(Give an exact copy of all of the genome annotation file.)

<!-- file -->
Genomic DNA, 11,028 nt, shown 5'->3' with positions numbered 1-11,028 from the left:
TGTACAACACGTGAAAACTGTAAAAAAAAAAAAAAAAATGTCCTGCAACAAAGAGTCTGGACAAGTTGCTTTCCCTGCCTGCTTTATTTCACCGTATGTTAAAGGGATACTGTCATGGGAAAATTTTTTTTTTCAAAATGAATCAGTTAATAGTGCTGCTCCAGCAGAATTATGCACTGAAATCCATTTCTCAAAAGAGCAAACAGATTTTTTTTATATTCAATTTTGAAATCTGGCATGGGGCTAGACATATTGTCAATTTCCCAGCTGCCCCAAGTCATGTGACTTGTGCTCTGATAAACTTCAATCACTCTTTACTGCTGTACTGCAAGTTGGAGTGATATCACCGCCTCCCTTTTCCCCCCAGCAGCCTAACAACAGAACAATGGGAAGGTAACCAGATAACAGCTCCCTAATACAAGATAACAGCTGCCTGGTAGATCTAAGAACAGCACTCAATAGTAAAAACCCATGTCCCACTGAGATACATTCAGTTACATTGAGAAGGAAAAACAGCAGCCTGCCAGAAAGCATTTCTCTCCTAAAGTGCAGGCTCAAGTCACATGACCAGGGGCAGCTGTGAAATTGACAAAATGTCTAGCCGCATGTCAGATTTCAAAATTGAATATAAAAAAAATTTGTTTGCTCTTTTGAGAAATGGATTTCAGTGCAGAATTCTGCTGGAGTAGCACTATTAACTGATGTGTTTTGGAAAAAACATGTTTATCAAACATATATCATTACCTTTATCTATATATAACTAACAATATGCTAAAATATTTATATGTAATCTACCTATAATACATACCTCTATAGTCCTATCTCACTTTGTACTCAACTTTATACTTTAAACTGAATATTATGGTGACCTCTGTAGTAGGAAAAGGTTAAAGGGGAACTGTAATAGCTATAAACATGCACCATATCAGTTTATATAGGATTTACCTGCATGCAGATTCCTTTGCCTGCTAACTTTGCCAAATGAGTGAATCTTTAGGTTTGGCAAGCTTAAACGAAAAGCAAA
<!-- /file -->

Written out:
Genomic DNA, 11,028 nt, shown 5'->3' with positions numbered 1-11,028 from the left:
TGTACAACACGTGAAAACTGTAAAAAAAAAAAAAAAAATGTCCTGCAACAAAGAGTCTGGACAAGTTGCTTTCCCTGCCTGCTTTATTTCACCGTATGTTAAAGGGATACTGTCATGGGAAAATTTTTTTTTTCAAAATGAATCAGTTAATAGTGCTGCTCCAGCAGAATTATGCACTGAAATCCATTTCTCAAAAGAGCAAACAGATTTTTTTTATATTCAATTTTGAAATCTGGCATGGGGCTAGACATATTGTCAATTTCCCAGCTGCCCCAAGTCATGTGACTTGTGCTCTGATAAACTTCAATCACTCTTTACTGCTGTACTGCAAGTTGGAGTGATATCACCGCCTCCCTTTTCCCCCCAGCAGCCTAACAACAGAACAATGGGAAGGTAACCAGATAACAGCTCCCTAATACAAGATAACAGCTGCCTGGTAGATCTAAGAACAGCACTCAATAGTAAAAACCCATGTCCCACTGAGATACATTCAGTTACATTGAGAAGGAAAAACAGCAGCCTGCCAGAAAGCATTTCTCTCCTAAAGTGCAGGCTCAAGTCACATGACCAGGGGCAGCTGTGAAATTGACAAAATGTCTAGCCGCATGTCAGATTTCAAAATTGAATATAAAAAAAATTTGTTTGCTCTTTTGAGAAATGGATTTCAGTGCAGAATTCTGCTGGAGTAGCACTATTAACTGATGTGTTTTGGAAAAAACATGTTTATCAAACATATATCATTACCTTTATCTATATATAACTAACAATATGCTAAAATATTTATATGTAATCTACCTATAATACATACCTCTATAGTCCTATCTCACTTTGTACTCAACTTTATACTTTAAACTGAATATTATGGTGACCTCTGTAGTAGGAAAAGGTTAAAGGGGAACTGTAATAGCTATAAACATGCACCATATCAGTTTATATAGGATTTACCTGCATGCAGATTCCTTTGCCTGCTAACTTTGCCAAATGAGTGAATCTTTAGGTTTGGCAAGCTTAAACGAAAAGCAAA